Assessment tools

The Ministry of Transport will continue to investigate and monitor the development of assessment tools for fitness to drive through international programmes of research and trials. Should any promising new tools arise the Ministry will work closely with the medical sector to discuss its possible introduction on a voluntary basis or as part of the licensing system.

7. Why is the system being changed?

New Zealand is one of the very few countries that requires drivers 80 and over to undertake a mandatory on-road driving test. The UK, Western European countries, and most Australian and US states have no age- based on-road testing of older drivers. Overall their crash statistics for older drivers are no better or worse than ours.

New Zealand older drivers are generally a safe group. Most older people drive conservatively and adequately self-regulate their driving. Older drivers are responsible for only about 2 percent of road casualties. This is consistent with the percentage of older drivers in the driving population.

Many older drivers say they find taking the over 80s driving test highly stressful, while organisations like Grey Power view the test as discriminatory.

Other reasons for removing the test are:

  • there is little evidence of road safety benefits from the test;
  • a very high percentage of older drivers who take the current on-road test pass it (some require more than one attempt);
  • the mandatory test places an unfair financial burden on older people (currently $59.30 every two years for people 80 and over who wish to re-license. Under the new system this will drop to $18.30, for those drivers who are not required to pass an on-road safety test);
  • maintaining mobility and access to the community are important values for older people. While this must be balanced against keeping our roads safe, there is no evidence that abolishing the driving test will compromise road safety.

8. Older Driver Statistics

Older drivers involved in crashes

Age of drivers involved in fatal crashes (2002-2004)

  • Only about 2% of the drivers involved in fatal crashes are aged 80 or over.

Age of drivers involved in fatal and injury crashes (2002-2004)

  • Less than 2% of the drivers involved in fatal and injury crashes are aged 80 or over.

Casualties from crashes

  • Less than 3% of all road deaths occur in crashes involving a driver aged 80 or over;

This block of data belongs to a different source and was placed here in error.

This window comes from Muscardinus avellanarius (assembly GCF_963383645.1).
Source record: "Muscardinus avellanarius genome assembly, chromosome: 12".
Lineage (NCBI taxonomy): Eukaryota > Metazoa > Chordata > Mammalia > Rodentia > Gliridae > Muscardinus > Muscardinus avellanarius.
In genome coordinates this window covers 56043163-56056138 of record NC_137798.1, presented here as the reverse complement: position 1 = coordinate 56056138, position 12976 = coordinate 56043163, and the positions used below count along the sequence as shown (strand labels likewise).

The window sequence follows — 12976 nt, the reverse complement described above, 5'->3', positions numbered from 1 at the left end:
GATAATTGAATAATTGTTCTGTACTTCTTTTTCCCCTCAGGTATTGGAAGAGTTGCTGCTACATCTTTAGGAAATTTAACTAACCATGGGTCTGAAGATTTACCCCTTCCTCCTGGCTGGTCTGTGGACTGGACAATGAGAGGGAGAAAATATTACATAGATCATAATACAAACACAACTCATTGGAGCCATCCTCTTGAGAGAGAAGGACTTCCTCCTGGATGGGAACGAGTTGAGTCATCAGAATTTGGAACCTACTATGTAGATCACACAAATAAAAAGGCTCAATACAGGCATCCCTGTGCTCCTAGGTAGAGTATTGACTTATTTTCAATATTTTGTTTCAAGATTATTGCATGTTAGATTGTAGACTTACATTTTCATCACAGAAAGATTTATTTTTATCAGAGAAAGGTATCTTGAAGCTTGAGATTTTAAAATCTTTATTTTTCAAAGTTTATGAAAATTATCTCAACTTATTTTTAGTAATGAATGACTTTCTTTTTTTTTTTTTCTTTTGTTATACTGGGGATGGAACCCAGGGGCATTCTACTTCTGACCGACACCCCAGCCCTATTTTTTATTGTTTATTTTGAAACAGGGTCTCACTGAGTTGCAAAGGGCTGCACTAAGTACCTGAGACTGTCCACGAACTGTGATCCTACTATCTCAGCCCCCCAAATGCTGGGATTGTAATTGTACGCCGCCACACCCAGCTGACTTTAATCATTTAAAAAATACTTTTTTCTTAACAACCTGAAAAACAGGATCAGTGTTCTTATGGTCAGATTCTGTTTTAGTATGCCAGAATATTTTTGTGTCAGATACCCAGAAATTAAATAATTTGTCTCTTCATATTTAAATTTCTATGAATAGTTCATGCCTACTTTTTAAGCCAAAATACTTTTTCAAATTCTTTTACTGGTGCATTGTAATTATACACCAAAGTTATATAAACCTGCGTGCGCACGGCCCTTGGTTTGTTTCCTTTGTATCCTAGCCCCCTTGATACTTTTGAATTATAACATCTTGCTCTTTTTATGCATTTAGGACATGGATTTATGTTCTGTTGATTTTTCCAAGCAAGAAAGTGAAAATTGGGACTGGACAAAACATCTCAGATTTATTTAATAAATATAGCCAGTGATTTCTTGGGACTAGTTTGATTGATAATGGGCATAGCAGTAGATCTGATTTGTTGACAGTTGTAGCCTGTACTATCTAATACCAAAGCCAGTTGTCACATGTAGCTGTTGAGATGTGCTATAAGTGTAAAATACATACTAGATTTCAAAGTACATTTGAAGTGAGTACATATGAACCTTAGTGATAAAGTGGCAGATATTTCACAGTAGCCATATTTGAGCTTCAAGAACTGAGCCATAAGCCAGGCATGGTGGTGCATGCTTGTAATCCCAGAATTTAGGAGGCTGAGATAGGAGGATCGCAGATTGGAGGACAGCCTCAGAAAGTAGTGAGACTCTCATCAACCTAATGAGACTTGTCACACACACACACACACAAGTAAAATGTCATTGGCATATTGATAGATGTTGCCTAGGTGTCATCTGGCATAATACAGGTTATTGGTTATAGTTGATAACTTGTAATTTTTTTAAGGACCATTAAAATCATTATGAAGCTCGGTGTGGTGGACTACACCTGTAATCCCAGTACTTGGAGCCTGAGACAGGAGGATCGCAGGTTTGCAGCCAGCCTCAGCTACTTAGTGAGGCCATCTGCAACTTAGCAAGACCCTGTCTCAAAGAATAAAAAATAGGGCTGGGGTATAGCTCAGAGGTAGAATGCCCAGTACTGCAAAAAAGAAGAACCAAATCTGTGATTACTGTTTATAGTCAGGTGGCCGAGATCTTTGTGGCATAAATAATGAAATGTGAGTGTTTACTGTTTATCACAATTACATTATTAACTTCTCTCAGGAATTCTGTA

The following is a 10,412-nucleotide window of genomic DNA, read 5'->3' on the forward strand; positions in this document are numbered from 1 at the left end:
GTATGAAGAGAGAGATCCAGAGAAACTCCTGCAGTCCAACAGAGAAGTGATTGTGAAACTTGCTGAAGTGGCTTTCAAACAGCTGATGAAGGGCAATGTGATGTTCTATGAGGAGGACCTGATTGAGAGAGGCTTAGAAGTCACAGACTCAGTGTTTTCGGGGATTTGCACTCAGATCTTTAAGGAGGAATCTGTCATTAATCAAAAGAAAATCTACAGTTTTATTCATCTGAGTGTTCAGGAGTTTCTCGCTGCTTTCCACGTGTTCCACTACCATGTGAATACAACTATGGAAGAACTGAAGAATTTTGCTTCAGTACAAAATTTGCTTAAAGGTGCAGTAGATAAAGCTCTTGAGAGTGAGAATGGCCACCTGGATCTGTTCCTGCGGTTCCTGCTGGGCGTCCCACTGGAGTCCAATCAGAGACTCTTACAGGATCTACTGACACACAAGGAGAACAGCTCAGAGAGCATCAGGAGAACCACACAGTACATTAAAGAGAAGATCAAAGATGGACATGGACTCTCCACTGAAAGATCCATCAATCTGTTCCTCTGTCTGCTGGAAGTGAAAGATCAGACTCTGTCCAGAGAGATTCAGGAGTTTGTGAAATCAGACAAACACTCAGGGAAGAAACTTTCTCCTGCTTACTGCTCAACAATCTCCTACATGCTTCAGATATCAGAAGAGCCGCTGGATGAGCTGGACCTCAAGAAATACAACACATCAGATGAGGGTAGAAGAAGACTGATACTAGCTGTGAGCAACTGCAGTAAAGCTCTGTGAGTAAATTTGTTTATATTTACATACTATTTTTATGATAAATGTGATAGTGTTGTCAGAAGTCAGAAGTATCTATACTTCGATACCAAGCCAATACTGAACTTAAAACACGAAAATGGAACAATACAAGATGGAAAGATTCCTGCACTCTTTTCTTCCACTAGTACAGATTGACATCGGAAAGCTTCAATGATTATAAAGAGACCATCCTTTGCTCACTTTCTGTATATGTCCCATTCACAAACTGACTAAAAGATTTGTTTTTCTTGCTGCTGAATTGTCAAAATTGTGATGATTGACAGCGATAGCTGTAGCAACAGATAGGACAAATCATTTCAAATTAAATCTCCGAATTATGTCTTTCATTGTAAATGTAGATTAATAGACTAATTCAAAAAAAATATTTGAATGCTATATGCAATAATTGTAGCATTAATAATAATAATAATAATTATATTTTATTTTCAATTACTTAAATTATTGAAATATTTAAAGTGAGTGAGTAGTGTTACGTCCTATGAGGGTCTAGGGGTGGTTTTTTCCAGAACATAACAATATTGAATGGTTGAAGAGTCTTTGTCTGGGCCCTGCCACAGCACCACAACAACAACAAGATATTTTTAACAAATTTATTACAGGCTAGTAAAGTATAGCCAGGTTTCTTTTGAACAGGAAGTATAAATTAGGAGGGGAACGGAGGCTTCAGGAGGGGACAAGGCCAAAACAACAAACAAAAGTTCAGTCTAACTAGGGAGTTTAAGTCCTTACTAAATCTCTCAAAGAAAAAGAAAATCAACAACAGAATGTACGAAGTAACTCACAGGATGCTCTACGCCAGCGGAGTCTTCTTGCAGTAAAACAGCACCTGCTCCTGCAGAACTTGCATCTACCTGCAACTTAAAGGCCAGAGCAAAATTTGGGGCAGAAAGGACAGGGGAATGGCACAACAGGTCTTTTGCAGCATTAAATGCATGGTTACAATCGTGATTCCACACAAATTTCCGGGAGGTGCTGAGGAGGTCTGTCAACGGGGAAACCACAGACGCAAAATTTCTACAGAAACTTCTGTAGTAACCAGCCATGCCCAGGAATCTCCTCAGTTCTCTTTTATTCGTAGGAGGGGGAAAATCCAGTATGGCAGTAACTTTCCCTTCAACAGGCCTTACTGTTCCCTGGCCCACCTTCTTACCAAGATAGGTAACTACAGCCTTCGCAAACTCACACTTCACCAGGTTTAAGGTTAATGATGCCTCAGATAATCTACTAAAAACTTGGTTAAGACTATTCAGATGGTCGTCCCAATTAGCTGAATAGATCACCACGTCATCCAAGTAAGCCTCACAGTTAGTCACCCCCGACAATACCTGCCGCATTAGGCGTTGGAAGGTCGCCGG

• Only about 2% of all reported road crash injuries occur in crashes involving a driver aged 80 or over.

By comparison
(The table shows the percentages of all drivers involved in crashes that fall within each age group, for fatal and injury crashes separately).

 Percent of drivers of known age
FatalInjuryFatal and Injury
15-19
12.1%
15.1%
15.0%
20-24
12.3%
14.4%
14.3%
25-29
11.1%
10.2%
10.2%
30-34
11.6%
10.7%
10.7%
35-39
9.8%
10.1%
10.1%
40-44
9.3%
9.6%
9.6%
45-49
8.8%
7.8%
7.8%
50-54
6.5%
6.2%
6.2%
55-59
5.1%
4.7%
4.7%
60-64
4.2%
3.6%
3.7%
65-69
2.6%
2.5%
2.5%
70-74
2.5%
2.0%
2.0%
75-79
2.1%
1.6%
1.7%
80-84
1.2%
1.0%
1.0%
85-89
0.6%
0.5%
0.5%
90-94
0.1%
0.1%
0.1%
95-99
0.1%
0.0%
0.0%
       
Over 80
2.0%
1.6%
1.6%

9. Were the public consulted on this Rule? How many made submissions?

Full consultation was carried out with a range of interest groups and there were also calls for the public to make submissions. As a result, Land Transport New Zealand received 90 submissions on the public consultation draft. Of these, the majority (77 percent) were in favour of removing mandatory on-road testing of older drivers.

10. How can I get a copy of the Rule?

A bound version of the amendment Rule is available for purchase from bookshops that sell legislation or from Legislation Direct, telephone (04) 495 2882. A loose-leaf version will be made available to Rules subscribers from Wickliffe Limited, freephone 0800 226 440. The rule can be viewed on the NZ Transport Agency website(external link), or by calling the NZ Transport Agency, freephone 0800 822 422.

Last updated: 19 June 2006